The other threat posed by offline retailers is their policy of price matching. Target announced a new policy of matching competitors’ prices year-round.  The tactic is aimed at negating the benefits enjoyed by online retailers who save costs on store infrastructure and are thus able to offer products at a discount. The availability of same merchandise at a discount online had led to the emergence of “showrooming,” a practice by which shoppers browse in a store and then buy online, often from Amazon. Best Buy also resorted to similar measures during the holiday season. With Best Buy struggling and Target leading the way, we now expect the company to follow Target’s strategy in the future. 
Hiccups In Amazon Web Services
Amazon’s Web Services image as a reliable cloud service provider took multiple hits last year. The latest in the series of outages had resulted in a 12 hour unavailability of Netflix’s services on Christmas Eve.  Amazon issued a public apology identifying a manual mis-step as the cause behind the problem. Amazon’s Web Services depend heavily on its Northern Virginia data center and the same has been the cause for several outages in the past. The underlying potential of the cloud services and Amazon’s dominance in the sector supports the belief that cloud services will play a major role in Amazon’s growth. However, with Amazon’s services proving unreliable and other players like Microsoft, Google, Rackspace and VMware making concentrated efforts to expand their market share, another outage will negatively impact Amazon’s growth.
Margins Set To Decline In The Near Term
Amazon operates on thin margins, heavily discounting items it sells and offering services like shipping and video streaming for free. With the company now charging sales tax in eight states and six more states expected to join the list this year, the slim margins that the company enjoys will be under further pressure.  The company has been rolling out its Prime service in other countries further risking its margins.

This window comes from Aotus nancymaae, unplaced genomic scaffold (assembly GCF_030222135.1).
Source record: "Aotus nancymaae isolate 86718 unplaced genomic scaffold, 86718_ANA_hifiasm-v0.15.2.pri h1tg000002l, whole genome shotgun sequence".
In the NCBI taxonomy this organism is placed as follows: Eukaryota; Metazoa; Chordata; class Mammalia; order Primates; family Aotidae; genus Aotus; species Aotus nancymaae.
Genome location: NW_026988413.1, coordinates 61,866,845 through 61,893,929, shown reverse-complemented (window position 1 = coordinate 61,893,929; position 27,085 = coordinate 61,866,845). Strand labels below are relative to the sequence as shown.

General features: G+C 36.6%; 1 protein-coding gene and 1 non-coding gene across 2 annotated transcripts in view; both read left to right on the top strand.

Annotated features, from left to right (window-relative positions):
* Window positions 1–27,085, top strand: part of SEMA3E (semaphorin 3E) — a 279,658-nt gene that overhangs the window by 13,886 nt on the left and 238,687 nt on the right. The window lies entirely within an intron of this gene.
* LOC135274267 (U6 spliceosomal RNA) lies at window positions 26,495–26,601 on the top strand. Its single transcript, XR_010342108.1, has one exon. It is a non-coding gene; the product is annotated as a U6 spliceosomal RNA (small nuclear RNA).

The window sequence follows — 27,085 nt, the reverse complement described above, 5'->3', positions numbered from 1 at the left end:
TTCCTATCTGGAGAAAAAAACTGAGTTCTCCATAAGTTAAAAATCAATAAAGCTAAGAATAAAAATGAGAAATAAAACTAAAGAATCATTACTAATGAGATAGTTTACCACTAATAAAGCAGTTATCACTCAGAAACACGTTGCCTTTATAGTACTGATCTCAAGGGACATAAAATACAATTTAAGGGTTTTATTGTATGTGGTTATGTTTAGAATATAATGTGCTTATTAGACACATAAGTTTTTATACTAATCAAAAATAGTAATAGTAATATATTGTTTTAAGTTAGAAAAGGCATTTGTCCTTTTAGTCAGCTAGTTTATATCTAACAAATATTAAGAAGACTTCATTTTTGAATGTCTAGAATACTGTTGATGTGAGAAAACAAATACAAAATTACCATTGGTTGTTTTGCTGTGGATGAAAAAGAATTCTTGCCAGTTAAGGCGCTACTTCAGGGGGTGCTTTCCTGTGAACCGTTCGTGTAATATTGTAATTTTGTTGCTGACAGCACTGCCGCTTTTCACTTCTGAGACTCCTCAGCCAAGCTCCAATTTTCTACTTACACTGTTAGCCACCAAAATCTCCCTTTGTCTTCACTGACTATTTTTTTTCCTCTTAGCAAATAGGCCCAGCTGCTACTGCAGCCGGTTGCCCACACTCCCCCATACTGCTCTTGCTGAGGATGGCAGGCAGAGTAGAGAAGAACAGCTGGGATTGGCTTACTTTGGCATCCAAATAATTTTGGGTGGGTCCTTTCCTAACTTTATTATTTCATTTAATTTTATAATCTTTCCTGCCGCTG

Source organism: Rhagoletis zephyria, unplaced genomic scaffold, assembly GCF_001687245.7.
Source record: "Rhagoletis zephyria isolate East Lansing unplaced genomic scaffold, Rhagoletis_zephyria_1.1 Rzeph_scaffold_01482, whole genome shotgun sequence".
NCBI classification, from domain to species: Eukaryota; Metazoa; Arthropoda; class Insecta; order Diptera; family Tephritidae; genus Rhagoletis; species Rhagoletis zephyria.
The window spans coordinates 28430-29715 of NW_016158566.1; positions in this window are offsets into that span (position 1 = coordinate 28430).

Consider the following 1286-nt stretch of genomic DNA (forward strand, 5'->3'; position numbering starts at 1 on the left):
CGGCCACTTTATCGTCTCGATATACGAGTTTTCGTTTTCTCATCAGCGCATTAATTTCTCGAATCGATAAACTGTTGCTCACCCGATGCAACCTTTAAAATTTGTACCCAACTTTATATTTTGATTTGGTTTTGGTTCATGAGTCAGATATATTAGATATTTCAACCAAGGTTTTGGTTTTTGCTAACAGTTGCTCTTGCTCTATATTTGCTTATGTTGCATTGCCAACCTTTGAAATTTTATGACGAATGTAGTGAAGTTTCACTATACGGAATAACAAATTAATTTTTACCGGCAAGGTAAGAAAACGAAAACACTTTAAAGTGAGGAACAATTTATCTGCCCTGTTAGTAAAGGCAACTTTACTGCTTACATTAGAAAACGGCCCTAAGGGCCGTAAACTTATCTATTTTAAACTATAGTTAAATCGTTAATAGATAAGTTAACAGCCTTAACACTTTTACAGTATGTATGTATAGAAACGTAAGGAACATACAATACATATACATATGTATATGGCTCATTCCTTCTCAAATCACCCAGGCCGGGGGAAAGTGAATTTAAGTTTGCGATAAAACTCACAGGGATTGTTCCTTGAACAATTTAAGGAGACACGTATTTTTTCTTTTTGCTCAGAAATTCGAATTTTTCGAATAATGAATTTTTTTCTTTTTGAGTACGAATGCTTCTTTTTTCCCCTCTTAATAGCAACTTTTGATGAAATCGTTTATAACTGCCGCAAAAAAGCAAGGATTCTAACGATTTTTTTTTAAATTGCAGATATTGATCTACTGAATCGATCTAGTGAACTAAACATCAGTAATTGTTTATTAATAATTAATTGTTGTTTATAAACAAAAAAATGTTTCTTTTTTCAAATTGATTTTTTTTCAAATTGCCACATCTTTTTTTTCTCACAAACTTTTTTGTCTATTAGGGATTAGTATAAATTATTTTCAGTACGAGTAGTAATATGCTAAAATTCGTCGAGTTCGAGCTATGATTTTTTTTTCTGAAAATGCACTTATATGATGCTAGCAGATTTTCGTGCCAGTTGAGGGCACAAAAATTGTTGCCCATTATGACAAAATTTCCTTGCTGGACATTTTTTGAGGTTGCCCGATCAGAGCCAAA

Amazon seems more concerned with driving cash flow than making money believing that the opportunity offered by e-commerce is massive and still largely untapped. The company seems prepared to cut prices and add freebies to cultivate customer loyalty. ((Amazon’s Jeff Bezos Doesn’t Care About Profit Margins, Bloomberg Businessweek, January 2013))
We have a $218 estimate for Amazon which is 20% below the current market price.
- Amazon Marketplace Sellers Enjoy High Growth Holiday Season, Amazon, January 2013 [↩]
- Amazon Holiday Sales Show Buyers Enjoy Tablets, Movie Lamp, The Wall Street Journal, December 2012 [↩]
- comScore Reports $41.9 Billion in Q3 2012 U.S. Retail E-Commerce Spending, Up 15 Percent vs. Year Ago, comScore, November 2012 [↩]
- Same-Day Delivery Test at Wal-Mart, The New York Times, October 2012 [↩]
- eBay tests same day delivery in SF, abcLocal, December 2012 [↩]
- Target to Match Rivals’ Online Prices Year-Round, BloombergBusinessweek, January 2013 [↩]
- Best Buy’s Showrooming Counterattack: We’ll Match Amazon Prices, Time, October 2012 [↩]
- Amazon Apologizes for Christmas Eve Outage Affecting Netflix, Bloomberg, December 2012 [↩]
- Amazon, Massachusetts Strike Deal For Residents On Sales Tax, The Wall Street Journal, December 2012 [↩]